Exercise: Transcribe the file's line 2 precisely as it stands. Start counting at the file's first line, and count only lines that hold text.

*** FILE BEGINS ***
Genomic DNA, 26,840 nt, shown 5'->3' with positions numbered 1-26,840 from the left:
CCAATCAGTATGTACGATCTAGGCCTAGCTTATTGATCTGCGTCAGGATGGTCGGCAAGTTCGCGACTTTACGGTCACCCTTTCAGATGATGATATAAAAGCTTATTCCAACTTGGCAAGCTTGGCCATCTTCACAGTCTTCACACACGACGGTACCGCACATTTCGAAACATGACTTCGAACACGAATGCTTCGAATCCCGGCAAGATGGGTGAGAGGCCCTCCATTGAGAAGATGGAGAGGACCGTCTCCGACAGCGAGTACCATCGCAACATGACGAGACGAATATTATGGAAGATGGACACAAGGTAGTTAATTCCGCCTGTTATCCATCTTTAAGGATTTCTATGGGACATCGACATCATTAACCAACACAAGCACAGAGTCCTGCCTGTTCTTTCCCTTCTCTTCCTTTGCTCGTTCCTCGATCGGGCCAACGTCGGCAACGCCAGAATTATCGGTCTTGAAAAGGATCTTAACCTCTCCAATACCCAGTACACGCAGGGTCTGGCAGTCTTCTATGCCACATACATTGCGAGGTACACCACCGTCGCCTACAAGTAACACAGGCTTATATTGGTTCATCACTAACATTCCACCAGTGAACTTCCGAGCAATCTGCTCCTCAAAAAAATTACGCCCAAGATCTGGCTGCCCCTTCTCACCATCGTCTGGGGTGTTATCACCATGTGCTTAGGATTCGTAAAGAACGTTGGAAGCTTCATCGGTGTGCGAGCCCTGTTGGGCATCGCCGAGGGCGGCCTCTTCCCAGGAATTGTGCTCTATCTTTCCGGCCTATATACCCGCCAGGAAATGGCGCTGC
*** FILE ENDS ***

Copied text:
CCAATCAGTATGTACGATCTAGGCCTAGCTTATTGATCTGCGTCAGGATGGTCGGCAAGTTCGCGACTTTACGGTCACCCTTTCAGATGATGATATAAAAGCTTATTCCAACTTGGCAAGCTTGGCCATCTTCACAGTCTTCACACACGACGGTACCGCACATTTCGAAACATGACTTCGAACACGAATGCTTCGAATCCCGGCAAGATGGGTGAGAGGCCCTCCATTGAGAAGATGGAGAGGACCGTCTCCGACAGCGAGTACCATCGCAACATGACGAGACGAATATTATGGAAGATGGACACAAGGTAGTTAATTCCGCCTGTTATCCATCTTTAAGGATTTCTATGGGACATCGACATCATTAACCAACACAAGCACAGAGTCCTGCCTGTTCTTTCCCTTCTCTTCCTTTGCTCGTTCCTCGATCGGGCCAACGTCGGCAACGCCAGAATTATCGGTCTTGAAAAGGATCTTAACCTCTCCAATACCCAGTACACGCAGGGTCTGGCAGTCTTCTATGCCACATACATTGCGAGGTACACCACCGTCGCCTACAAGTAACACAGGCTTATATTGGTTCATCACTAACATTCCACCAGTGAACTTCCGAGCAATCTGCTCCTCAAAAAAATTACGCCCAAGATCTGGCTGCCCCTTCTCACCATCGTCTGGGGTGTTATCACCATGTGCTTAGGATTCGTAAAGAACGTTGGAAGCTTCATCGGTGTGCGAGCCCTGTTGGGCATCGCCGAGGGCGGCCTCTTCCCAGGAATTGTGCTCTATCTTTCCGGCCTATATACCCGCCAGGAAATGGCGCTGC